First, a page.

Coaching Principles

Coaching Principles

Coaching Principles – Five Ways to Create Sacred Space For Your Client


“Coaching is the Sacred Space of Unconditional Love, where Learning, Growth, and transformation naturally occur.” – Fran Fisher, MCC


Sacred Space is an honoring, caring, safe environment that is clear of distractions for the client. The greater your ability to remove the distractions that you cause in the conversation, the more your client will show up to themselves; the more they can hear what they are thinking; the more they can feel what they are feeling; the more they can access their own greatness.

Creating Sacred Space

The following coach behaviors will provide a distraction free zone for your client:

1 – Eliminate yeah’s, uh hums, right – As unconscious habitual remarks, these interject noise into the conversation. They intervene with the flow. They draw energy and attention away from the client – toward the coach. Sometimes these remarks are communicated like approvals (positive judgments). PCC Marker #7.2 “Coach shares observations, intuitions, comments, thoughts and feelings without any attachment to them being right.”  Better options for these distractions would be to be silent, ask a curious question, or offer an observation and invite the client to explore what they are noticing or learning.

2 – Avoid acting on your assumptions – Ask about the client’s meaning, or what will best serve them, or which direction they want to go forward. Otherwise, you are leading the client. A ripe opportunity to do this differently is when you have established the desired outcome (Establishing the Coaching Agreement) and you tend to ask a powerful question, assuming where or how the client wants to start exploring. Instead, ask: “What do you believe you need to address in order to resolve this?”  Now you have invited the client to lead AND invited them to access their own knowing.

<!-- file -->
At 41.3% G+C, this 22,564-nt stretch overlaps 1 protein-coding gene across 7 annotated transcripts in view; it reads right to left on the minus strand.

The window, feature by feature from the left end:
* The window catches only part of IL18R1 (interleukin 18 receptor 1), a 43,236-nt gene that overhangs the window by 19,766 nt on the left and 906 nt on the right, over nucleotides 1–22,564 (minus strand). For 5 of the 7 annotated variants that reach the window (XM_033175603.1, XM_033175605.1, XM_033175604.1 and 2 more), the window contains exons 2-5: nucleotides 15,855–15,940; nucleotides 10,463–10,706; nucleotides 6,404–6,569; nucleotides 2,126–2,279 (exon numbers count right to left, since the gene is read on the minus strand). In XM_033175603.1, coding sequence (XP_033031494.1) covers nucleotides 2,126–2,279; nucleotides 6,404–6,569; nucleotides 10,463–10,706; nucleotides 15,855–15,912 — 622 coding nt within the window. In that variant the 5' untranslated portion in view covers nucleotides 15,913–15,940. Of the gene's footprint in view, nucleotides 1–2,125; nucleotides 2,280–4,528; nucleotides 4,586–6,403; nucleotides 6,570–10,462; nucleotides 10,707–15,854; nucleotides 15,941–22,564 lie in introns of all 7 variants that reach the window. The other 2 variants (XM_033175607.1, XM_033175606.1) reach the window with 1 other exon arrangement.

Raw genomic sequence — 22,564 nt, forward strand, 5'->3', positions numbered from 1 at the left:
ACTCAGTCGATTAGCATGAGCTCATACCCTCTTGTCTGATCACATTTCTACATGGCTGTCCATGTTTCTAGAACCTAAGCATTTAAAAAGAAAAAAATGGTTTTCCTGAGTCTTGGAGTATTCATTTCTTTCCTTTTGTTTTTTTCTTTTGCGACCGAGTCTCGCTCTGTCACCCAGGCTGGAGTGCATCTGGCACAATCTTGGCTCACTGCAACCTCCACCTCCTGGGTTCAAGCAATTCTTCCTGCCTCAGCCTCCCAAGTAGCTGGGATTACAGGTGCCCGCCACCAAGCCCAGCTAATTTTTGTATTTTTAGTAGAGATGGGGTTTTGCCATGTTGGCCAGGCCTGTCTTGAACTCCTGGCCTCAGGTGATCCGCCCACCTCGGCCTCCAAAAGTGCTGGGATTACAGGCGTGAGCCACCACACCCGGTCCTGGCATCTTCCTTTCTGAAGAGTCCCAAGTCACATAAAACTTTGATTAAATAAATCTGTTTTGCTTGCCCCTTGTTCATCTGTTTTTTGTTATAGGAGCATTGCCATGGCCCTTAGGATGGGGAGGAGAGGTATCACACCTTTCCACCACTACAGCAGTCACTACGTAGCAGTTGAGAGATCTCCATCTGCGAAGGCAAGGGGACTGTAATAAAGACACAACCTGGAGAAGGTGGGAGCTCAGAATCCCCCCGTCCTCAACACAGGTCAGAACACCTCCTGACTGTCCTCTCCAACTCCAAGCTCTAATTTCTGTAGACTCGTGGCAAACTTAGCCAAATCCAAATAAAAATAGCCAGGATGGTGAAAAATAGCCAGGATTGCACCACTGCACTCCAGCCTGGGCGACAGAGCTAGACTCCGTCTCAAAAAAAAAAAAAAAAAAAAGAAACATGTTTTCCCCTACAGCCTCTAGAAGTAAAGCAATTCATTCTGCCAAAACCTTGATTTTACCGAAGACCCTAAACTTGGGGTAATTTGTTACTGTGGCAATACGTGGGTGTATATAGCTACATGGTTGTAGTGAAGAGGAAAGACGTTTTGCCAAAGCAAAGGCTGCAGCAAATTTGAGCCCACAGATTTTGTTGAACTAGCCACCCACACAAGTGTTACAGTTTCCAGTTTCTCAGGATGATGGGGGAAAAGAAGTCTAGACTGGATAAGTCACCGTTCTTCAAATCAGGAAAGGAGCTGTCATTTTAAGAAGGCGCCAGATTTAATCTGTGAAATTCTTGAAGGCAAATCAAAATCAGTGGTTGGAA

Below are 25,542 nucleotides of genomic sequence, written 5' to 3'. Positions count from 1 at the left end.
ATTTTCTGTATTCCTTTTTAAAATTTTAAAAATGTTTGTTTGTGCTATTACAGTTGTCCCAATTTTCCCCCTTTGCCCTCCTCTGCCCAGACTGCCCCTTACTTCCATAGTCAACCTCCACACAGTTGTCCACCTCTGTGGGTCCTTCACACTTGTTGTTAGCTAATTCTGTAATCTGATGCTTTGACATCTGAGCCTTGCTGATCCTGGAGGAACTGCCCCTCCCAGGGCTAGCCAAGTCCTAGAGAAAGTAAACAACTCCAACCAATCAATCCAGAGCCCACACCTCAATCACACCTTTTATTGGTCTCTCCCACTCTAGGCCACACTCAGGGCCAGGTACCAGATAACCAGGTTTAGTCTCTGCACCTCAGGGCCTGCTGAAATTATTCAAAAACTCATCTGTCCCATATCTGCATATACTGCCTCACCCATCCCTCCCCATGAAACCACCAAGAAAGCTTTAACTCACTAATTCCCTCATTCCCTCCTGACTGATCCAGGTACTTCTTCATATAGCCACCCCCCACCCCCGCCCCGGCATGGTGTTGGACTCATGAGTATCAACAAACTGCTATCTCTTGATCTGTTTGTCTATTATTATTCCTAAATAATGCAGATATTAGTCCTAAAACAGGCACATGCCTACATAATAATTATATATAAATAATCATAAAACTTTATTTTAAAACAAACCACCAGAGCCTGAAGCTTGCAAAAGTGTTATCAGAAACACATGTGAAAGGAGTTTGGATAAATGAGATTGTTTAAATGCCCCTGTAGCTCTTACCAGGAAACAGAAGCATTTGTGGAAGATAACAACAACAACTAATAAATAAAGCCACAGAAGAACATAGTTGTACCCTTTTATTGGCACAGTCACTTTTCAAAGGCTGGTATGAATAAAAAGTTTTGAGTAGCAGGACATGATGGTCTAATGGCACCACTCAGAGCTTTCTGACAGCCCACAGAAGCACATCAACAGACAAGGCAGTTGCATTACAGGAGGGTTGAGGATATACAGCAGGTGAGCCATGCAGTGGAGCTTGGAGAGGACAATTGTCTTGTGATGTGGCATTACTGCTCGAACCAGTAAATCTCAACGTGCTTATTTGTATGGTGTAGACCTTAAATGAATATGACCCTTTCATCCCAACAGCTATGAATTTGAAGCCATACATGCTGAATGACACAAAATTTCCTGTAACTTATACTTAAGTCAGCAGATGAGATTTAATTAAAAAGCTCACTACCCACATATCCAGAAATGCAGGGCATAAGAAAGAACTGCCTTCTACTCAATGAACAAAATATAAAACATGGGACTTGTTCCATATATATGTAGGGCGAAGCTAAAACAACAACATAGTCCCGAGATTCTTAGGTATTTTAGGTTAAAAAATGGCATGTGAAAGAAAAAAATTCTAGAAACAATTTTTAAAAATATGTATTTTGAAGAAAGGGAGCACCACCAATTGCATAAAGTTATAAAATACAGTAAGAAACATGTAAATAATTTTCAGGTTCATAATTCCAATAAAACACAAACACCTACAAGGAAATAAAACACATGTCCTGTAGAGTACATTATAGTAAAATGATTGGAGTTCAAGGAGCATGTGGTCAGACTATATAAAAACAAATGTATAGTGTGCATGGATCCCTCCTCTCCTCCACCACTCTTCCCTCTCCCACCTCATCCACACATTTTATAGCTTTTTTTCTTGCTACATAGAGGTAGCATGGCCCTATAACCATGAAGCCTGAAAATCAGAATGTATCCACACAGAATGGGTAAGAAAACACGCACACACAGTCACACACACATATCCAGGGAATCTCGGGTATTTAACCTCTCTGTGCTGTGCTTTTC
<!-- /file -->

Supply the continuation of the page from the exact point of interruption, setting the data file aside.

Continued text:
3 – Utilize the power of Silence – Leverage the power of silence. Hold silence for a client so they can ponder more deeply underneath the surface level of possibilities, options, choices, awareness, values, etc. In the space of silence (no distraction) a client can get more fully present and connected to themselves. This is rich territory for creativity and deeper wisdom to emerge.  If you are one of those who is uncomfortable with silence, practice holding silence longer each time you experiment.  Notice the beneficial impact for the client.

4 – Provide more “white space”– Avoid rushing in on the client with your next great question.  Sometimes I hear coaches responding so quickly that they talk over the client. Provide more clam, relaxed energy around their talking, processing out loud, or silently reflecting.  Give them more space, allowing their words to breathe, and time for them to hear their own words. For those of you who have this rushing habit, you will be surprised to learn that when you provide more space, you stop driving the conversation.  This gives more space for the client to lead.

5 – Invite the client to lead – Think of it this way:   my job as coach is to support my client in learning how to take the leadership in their process for raising their self-awareness, deepening their self-discovery, and building their capacities for self-empowerment.

There are many ways to invite the client to lead, in addition to the ones I mentioned above. A key one is to “ask a curious question versus tell” the client what your observation or assessment is.  This reinforces the coaching principle that the client is the expert of who they are.  When you notice an energy shift, don’t just reflect what you noticed, also invite the client to explore the event for their awareness and learning.

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